Friday, December 20, 2013

Monarch Butterflies at Natural Bridges

With Christmas presents wrapped and under the tree, I went to Natural Bridges SP near Santa Cruz last week. There used to be more bridges but they have collapsed. Still gorgeous.

One large rock formation  with a arch large enough for two or three people to walk through sits in the tidal zone at Natural Bridges.
Natural Bridges

No one was in the water except this guy, busy searching for dinner.

White Snowy Egret in profile with slender black legs, yellow feet and yellow patch at base of long bill
Snowy Egret

The best reason to visit this time of year is the butterflies that winter in the ravines. Looking up, they appear to be branches of dead leaves. But look again.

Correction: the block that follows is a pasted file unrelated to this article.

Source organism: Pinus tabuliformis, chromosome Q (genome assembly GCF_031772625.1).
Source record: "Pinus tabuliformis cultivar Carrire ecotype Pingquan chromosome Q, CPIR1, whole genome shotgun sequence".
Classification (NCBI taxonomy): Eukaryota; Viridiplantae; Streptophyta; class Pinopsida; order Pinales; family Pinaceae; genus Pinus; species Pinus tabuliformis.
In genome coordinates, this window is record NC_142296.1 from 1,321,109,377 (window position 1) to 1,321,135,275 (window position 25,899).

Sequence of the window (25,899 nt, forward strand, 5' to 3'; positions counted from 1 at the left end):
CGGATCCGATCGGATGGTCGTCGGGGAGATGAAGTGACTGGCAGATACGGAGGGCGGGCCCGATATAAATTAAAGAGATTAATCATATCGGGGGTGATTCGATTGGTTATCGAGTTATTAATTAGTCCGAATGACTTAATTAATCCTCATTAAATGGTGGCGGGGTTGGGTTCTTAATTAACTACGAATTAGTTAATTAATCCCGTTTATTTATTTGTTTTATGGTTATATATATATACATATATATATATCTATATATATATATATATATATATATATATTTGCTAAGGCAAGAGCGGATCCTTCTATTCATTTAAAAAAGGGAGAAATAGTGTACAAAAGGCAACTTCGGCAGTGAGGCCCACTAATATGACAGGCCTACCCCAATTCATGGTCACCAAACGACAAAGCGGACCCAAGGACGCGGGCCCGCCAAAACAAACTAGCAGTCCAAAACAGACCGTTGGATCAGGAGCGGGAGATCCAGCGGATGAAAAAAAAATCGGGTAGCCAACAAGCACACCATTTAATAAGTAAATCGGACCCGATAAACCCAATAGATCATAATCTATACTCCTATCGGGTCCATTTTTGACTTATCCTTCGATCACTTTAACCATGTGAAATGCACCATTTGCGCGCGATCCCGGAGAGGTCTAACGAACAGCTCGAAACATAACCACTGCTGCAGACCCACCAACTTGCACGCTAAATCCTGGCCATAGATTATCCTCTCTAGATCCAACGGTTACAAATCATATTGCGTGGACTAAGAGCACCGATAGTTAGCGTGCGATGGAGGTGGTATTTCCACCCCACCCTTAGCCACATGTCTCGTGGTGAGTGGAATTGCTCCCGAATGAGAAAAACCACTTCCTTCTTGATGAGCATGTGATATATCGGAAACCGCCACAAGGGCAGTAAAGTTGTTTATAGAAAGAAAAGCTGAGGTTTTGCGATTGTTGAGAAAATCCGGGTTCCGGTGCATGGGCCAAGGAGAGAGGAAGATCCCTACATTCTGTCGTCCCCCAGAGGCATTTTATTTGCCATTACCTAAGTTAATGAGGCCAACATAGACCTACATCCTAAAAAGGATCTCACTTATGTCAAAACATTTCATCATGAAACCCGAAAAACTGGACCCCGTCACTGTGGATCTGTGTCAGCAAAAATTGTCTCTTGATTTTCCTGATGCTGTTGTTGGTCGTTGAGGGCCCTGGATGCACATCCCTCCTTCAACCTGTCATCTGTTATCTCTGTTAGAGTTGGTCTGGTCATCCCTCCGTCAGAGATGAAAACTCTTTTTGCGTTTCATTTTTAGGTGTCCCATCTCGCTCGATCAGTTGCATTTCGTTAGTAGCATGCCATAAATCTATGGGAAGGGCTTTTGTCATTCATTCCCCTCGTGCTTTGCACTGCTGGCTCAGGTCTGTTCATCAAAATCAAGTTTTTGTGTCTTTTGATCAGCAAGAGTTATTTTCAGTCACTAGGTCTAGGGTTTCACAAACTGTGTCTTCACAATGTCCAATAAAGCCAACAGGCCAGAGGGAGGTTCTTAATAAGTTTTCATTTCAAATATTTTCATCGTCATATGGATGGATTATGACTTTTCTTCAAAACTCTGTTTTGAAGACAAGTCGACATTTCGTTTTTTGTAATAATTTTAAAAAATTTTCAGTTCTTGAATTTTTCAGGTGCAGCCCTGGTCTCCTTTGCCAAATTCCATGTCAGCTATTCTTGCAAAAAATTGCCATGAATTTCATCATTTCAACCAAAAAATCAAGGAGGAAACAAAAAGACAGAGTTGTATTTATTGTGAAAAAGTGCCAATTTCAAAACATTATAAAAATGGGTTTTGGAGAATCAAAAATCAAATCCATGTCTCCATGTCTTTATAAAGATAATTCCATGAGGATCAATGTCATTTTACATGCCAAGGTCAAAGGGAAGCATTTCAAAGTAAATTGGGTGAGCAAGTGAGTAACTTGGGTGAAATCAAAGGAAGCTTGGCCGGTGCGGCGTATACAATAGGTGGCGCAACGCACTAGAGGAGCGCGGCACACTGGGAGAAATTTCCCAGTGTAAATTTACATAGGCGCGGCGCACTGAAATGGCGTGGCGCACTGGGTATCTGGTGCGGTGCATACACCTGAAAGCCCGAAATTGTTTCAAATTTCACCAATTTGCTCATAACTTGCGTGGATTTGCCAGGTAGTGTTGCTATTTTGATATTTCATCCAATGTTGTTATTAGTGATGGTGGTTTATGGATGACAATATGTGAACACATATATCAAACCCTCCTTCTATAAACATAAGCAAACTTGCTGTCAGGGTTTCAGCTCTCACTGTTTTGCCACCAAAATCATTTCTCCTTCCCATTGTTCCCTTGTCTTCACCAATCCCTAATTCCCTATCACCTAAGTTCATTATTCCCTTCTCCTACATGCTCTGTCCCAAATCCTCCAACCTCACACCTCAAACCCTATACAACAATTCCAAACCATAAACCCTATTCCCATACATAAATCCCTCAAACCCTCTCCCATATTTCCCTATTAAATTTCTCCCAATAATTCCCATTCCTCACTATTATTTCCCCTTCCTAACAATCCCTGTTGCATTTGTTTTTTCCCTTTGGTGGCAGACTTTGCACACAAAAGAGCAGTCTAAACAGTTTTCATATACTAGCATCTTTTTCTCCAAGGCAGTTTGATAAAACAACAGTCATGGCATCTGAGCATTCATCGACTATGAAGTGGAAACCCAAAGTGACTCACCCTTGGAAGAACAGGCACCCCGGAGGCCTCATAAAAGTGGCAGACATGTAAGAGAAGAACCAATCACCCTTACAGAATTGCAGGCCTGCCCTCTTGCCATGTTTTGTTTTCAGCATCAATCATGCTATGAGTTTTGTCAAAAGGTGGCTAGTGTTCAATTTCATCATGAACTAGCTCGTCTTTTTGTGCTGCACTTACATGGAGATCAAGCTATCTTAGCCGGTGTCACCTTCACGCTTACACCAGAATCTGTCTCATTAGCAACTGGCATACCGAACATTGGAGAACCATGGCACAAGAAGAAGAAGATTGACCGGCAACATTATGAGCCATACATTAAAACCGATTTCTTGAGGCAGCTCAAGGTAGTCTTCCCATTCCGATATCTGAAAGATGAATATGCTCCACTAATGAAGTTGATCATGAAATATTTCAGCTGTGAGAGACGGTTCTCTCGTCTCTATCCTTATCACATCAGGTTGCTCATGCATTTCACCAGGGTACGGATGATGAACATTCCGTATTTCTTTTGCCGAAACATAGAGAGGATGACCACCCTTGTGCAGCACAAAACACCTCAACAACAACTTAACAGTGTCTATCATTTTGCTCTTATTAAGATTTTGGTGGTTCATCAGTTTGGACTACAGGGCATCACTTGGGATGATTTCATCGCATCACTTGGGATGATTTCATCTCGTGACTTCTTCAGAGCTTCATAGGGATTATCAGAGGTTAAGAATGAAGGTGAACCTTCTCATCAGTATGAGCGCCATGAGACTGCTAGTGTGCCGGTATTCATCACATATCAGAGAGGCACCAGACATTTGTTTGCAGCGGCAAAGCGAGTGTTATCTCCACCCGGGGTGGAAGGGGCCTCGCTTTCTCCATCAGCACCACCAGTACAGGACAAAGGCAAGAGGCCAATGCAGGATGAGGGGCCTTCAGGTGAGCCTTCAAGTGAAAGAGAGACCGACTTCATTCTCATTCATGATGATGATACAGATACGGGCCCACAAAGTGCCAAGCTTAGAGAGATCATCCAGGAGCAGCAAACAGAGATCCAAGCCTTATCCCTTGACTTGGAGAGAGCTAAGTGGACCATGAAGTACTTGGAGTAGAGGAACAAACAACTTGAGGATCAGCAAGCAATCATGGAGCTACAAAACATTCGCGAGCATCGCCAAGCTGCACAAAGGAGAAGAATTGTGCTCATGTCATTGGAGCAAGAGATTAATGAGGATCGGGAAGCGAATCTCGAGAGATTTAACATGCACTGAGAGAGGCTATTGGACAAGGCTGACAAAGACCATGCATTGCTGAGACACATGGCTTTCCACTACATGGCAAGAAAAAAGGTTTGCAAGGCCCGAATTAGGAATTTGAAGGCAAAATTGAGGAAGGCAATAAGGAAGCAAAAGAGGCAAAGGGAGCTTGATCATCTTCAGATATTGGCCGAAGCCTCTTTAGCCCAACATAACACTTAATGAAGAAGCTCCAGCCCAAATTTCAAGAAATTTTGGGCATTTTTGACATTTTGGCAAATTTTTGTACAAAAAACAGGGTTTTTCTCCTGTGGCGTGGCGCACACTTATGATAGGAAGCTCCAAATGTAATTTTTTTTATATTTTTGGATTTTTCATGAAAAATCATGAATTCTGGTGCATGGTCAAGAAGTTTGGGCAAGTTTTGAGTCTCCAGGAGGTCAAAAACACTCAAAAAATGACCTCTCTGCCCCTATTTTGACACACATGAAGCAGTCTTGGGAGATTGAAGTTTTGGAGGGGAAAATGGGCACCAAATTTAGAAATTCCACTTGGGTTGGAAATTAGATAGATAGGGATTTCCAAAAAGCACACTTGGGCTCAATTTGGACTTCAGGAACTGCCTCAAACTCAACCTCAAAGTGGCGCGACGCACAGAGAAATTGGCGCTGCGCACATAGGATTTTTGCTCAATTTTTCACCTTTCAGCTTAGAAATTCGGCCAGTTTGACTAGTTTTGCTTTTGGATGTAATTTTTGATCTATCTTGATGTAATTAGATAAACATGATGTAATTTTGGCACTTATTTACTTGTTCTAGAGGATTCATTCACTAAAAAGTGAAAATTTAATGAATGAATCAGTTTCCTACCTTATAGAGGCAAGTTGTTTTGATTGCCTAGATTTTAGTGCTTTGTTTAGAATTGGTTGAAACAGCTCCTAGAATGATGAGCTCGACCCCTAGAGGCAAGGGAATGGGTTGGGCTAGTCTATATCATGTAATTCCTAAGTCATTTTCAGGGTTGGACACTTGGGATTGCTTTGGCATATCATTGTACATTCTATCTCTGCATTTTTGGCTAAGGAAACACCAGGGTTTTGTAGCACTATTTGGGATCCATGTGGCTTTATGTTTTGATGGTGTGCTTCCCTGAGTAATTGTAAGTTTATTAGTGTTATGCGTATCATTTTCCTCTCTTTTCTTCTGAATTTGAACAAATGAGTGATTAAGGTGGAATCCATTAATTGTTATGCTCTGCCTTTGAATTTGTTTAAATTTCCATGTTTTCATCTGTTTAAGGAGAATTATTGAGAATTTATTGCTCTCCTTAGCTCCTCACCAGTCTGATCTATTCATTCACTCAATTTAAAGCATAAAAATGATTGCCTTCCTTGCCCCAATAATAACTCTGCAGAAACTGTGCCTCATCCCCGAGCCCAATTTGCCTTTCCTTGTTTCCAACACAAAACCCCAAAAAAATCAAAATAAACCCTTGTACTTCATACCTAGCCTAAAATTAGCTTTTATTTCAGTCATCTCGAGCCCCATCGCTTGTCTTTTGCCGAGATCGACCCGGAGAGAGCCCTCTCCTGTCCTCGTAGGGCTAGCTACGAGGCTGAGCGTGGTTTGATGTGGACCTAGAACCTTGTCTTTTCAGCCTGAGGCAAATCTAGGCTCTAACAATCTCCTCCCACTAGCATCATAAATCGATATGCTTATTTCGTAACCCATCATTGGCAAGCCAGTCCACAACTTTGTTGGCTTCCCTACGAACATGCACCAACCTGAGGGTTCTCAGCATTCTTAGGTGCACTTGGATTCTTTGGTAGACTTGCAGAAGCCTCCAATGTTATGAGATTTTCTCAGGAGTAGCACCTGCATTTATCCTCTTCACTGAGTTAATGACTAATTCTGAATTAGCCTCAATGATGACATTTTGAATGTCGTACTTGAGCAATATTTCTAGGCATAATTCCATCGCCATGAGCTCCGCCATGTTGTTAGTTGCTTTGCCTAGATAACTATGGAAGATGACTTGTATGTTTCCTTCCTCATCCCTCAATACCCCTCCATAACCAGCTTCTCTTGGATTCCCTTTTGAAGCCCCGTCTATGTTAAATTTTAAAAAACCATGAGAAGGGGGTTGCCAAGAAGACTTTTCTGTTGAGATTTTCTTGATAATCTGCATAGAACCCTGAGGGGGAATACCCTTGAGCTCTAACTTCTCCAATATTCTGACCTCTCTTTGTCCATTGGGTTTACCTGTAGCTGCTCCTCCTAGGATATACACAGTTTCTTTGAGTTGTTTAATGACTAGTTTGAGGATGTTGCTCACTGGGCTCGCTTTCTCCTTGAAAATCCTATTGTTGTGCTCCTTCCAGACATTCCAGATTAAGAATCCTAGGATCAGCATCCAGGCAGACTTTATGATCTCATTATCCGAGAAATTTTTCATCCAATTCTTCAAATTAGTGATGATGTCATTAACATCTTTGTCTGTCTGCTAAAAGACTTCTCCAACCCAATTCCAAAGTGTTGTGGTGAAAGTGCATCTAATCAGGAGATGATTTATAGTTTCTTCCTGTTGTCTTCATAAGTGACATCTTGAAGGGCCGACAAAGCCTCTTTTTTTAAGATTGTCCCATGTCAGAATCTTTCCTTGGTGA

A flight of orange monarch butterflies cling together in a eucalyptus tree looking like autumn leaves.
Monarch butterflies in eucalyptus

A flight of monarch butterflies cling together in a eucalyptus tree looking like a white, orange and brown leaves.
More Monarch butterflies

They group like this for warmth. There were thousands of them this year but I'm told there were millions in the '70's. Monarchs live on every continent except Antarctica. They lay eggs on milkweed, the only plant their caterpillars eat. Human development is destroying milkweed habitat. I bought some seeds to plant in a pot this spring. One bush per monarch. I'm on their migratory path so perhaps they will visit me soon.

Enjoy the day. Ann

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